*Four golden rules for writing effective RTI Applications*
Dear fellow Activists,
We often sit down to draft an RTI application in an angry and unrealistic mood. When we write RTI applications, our focus should be on getting information. Instead, we are thinking about stopping some wrongdoings, getting some officials and corrupt contractors penalized, making the authorities “answerable” for negligence etc, etc. At such times, we fail to think clearly about the items of information that we need.
Right to Information Act 2005 is a law, and effectiveness in legal work depends on using the law without anger, resentment and wishful thinking.
While asking for information, the 4 golden rules are:
1. Point to various specific documents. Your application should look like a shopping-list of documents.
2. Name documents using words from Sec 2(f) and Sec 4(1)(b) of the RTI Act – reports, logbooks, emails, advices, rules, regulations, manuals etc. Only after exhausting these should you use other similar names e.g. quality audit reports, correspondence etc. In case this information is denied, the similarity of wordings will help you to convince appellate authorities that your requested information is “records” and “information” that must be mandatorily given.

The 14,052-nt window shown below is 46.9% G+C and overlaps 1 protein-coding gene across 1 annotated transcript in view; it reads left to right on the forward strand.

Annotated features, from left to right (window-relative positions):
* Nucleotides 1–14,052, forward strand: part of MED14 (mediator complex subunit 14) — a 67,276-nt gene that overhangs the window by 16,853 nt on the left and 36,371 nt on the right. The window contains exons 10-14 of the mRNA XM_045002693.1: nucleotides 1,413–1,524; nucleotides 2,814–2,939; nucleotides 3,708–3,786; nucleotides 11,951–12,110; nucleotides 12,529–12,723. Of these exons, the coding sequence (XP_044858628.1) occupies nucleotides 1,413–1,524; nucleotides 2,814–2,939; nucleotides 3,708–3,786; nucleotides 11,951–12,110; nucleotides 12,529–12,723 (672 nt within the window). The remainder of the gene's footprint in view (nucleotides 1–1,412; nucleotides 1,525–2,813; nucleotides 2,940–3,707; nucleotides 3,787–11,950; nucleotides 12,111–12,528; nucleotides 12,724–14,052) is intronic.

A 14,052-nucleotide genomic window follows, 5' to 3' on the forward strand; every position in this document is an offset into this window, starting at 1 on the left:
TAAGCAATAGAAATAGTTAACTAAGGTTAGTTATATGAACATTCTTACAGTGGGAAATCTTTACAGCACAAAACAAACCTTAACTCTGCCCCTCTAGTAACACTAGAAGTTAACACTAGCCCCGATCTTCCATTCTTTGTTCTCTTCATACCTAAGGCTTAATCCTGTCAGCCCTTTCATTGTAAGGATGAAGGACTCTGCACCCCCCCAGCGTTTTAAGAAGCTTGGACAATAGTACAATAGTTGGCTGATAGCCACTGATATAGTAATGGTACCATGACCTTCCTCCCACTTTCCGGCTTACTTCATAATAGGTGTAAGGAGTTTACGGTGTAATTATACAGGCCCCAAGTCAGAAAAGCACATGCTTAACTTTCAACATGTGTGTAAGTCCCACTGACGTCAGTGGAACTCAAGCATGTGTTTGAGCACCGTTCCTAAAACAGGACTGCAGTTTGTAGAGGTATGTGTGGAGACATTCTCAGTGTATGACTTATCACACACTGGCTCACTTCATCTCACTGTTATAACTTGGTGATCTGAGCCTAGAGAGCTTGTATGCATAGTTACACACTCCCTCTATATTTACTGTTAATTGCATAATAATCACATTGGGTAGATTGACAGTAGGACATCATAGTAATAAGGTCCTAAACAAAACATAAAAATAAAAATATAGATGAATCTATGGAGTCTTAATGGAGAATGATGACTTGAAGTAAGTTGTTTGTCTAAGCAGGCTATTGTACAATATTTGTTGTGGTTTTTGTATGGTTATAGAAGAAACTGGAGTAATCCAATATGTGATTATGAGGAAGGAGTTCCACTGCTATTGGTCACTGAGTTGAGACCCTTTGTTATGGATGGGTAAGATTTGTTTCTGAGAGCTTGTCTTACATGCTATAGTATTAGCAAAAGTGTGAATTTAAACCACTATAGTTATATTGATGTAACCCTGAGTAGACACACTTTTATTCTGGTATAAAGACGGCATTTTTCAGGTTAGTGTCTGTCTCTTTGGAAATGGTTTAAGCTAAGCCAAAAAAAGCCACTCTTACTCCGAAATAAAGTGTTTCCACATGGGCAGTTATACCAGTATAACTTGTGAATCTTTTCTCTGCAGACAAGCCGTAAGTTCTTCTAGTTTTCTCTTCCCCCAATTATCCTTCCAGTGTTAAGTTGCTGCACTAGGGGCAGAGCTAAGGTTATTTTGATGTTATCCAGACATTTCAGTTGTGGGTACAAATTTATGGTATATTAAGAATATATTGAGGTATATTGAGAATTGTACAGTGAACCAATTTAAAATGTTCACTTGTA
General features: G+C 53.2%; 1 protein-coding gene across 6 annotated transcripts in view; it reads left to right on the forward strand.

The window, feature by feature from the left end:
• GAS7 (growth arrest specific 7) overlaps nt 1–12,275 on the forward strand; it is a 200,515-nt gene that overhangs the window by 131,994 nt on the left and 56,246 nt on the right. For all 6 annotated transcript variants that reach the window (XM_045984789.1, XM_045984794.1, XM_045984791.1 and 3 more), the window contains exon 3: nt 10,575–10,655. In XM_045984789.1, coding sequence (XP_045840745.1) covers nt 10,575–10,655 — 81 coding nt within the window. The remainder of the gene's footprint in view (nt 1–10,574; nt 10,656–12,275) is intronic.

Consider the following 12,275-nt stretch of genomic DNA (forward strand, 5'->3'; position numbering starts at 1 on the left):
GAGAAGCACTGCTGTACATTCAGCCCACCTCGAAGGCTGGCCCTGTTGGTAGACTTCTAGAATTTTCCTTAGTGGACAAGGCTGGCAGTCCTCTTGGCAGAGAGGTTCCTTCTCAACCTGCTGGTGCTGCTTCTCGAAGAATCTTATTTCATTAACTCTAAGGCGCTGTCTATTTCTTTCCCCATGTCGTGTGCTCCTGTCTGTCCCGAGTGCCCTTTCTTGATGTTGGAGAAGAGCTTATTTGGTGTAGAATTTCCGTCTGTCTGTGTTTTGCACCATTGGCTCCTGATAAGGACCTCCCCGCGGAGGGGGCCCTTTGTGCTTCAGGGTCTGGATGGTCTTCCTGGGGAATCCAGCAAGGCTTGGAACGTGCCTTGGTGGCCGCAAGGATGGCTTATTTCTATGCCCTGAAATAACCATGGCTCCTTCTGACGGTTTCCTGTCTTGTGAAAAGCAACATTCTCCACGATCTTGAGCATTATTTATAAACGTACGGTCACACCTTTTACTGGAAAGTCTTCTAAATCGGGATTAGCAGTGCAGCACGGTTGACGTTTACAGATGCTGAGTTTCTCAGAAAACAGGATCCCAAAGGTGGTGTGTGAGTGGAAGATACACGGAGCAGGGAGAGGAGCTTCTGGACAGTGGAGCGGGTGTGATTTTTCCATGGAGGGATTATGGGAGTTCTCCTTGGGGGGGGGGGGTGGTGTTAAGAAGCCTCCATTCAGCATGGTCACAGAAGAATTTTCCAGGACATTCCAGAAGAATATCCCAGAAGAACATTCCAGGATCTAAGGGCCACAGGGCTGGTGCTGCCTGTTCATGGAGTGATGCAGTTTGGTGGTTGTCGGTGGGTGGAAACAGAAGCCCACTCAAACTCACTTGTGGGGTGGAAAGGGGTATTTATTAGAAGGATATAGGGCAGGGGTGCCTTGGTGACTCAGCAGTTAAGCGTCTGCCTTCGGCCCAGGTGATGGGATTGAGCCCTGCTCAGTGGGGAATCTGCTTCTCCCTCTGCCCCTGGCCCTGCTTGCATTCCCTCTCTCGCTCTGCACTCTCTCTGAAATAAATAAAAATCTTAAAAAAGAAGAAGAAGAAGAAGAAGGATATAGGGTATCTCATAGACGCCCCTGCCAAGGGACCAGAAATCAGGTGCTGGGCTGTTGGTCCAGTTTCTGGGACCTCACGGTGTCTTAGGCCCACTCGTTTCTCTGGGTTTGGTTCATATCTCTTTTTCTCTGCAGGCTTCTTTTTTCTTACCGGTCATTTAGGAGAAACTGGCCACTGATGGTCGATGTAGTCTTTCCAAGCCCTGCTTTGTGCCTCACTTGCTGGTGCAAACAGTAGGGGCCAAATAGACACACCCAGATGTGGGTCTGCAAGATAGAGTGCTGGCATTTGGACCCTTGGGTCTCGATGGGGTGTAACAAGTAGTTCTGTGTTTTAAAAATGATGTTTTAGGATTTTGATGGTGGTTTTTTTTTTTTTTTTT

3. Don’t ask questions, don’t demand explanations, and don’t make allegations.
Don’t make your application sound like a letter of complaint or a letter-to-the-editor. Don’t preface it with a covering letter or an introductory paragraph. RTI applications should be emotionless and bland.
4.Avoid vague expressions and requests such as
Shri Sailesh Gandhi
Central Information Commissioner
(Circulated in the interest of the public giving them tips to frame good questions while submitting RTI Applications to get the information)